For the glass clamps themselves, we recommend that you use a minimum of 4 glass clamps per square metre of glass.  Glass and Stainless offer a range of clamps to suit a variety of glass panel widths. Typically, the wider the glass, the tougher it is. These clamps can be used on timber or marble and come in several finishes, including stainless effect, brush and raw.

On an ongoing basis, glass balustrades and clamps require little maintenance. Simply clean the glass with a damp cloth on a regular basis and check the clamps to see whether they are holding the glass firmly in place.

Glass and Stainless are a leading provider of premium quality glass and stainless steel products. With excellent customer service and extensive technical knowledge, we are confident that we can help you out. Get in contact today.

Which Handrail System Should I Be Using?

Nowadays, whatever purpose you are installing a balustrade system for, you are spoiled for choice when it comes to choosing a handrail system to go with it.

Different materials, different styles, different designs, different attachment methods and different places to locate the rail mean the options quickly multiply.

Handrails provide the finishing touch to a balustrade system and can have a major influence over the final look. So how should you go about navigating this sea of choice and make sure you pick the right solution to top off your project?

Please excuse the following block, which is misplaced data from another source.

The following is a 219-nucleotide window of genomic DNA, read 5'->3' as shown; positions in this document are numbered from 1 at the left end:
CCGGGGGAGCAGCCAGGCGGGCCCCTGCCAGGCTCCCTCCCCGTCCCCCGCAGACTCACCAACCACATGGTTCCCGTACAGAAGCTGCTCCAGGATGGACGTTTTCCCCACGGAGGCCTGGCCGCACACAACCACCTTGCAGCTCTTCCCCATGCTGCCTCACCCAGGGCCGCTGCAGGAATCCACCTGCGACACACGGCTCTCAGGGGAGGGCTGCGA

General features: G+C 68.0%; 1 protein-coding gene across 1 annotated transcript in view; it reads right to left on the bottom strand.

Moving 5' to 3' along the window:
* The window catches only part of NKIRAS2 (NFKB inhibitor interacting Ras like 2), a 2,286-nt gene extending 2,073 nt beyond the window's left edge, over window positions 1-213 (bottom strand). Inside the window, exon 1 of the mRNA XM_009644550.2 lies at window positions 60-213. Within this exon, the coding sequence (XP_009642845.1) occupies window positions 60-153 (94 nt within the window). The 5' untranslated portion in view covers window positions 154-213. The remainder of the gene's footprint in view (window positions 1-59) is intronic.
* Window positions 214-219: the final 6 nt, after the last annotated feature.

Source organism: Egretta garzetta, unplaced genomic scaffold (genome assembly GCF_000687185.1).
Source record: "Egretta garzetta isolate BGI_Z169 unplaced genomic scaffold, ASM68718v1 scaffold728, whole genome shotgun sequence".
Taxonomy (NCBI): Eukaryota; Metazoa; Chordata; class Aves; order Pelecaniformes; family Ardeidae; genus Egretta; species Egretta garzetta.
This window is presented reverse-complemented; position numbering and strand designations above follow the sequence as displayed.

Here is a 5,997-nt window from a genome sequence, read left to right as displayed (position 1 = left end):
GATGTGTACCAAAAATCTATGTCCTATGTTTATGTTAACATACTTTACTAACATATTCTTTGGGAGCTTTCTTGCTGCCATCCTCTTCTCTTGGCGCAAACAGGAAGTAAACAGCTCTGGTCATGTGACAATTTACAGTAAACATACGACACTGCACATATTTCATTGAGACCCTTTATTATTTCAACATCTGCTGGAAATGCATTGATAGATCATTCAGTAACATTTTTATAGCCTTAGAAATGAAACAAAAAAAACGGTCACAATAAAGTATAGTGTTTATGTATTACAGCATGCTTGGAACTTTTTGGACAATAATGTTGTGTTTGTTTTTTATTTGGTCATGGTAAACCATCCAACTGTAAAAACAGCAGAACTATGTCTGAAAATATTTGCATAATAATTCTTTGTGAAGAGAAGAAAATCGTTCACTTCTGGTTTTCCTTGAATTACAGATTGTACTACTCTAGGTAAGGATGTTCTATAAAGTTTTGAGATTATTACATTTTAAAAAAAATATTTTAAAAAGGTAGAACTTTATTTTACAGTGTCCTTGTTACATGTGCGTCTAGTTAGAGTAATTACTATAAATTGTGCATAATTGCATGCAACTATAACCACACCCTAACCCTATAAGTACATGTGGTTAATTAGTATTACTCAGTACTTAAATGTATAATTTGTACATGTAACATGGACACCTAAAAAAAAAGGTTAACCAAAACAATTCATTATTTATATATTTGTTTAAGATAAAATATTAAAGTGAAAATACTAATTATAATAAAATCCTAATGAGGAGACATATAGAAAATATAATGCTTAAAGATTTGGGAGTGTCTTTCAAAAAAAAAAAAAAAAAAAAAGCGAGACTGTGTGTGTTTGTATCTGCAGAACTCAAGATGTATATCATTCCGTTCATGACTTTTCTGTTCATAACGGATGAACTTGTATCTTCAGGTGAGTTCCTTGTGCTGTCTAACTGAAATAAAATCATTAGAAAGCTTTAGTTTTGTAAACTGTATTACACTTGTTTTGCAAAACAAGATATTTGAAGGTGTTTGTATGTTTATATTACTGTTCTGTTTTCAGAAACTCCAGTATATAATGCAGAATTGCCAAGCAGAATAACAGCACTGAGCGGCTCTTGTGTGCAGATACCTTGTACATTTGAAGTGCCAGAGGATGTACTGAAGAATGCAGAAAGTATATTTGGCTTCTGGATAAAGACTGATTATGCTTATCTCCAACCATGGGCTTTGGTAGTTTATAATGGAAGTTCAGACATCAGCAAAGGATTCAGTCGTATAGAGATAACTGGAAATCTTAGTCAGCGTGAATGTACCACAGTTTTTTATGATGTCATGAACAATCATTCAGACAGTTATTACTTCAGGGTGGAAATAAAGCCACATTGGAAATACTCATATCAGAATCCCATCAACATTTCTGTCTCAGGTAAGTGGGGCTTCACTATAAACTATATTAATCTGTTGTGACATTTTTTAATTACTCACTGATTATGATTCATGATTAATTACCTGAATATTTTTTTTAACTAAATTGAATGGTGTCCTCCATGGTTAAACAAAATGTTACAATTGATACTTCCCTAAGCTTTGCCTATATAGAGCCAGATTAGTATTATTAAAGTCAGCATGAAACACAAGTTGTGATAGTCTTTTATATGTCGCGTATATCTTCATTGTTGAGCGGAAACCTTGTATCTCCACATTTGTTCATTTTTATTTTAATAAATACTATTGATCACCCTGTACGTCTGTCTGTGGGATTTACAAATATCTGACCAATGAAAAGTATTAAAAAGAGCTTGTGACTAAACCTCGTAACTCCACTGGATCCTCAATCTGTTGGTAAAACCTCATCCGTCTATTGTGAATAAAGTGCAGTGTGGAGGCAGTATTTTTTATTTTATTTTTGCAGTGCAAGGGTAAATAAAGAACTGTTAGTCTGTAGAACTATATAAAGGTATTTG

Here are our essential tips for choosing the perfect railing system for you.

Check the Building Codes and Regulations

Although handrails play a key role in the overall design of your balustrades, it is important to note that first and foremost they are a safety feature. This means that the installation of railings is governed by building regulations, which will form your first point of guidance on what you can and cannot install. Depending on where the balustrade system is and what it is being used for, regulations will provide guidance on suitable materials, installation methods, and specifications for the railing parts.

Factor in Location

Where the handrail is being installed will play a big factor in the choices you make, part of which will be covered by building regulations. For example, the handrail you use on a staircase has a different purpose to that installed around a patio or decked area – a staircase handrail is used practically to support people as they go up and down the flights, whereas decking railings are more likely to be purely decorative. This will influence things like the size of the rail, and a staircase handrail should fit into a person’s hand comfortably, whereas around a patio it could be much thicker.

Similarly, location will influence choice of materials. A wooden rail on an outdoor staircase is going to be prone to weathering and deterioration, risking users getting splinters when they run their hands over it. In such cases, you would be better off with a stainless steel handrail, which is smooth and weather resistant.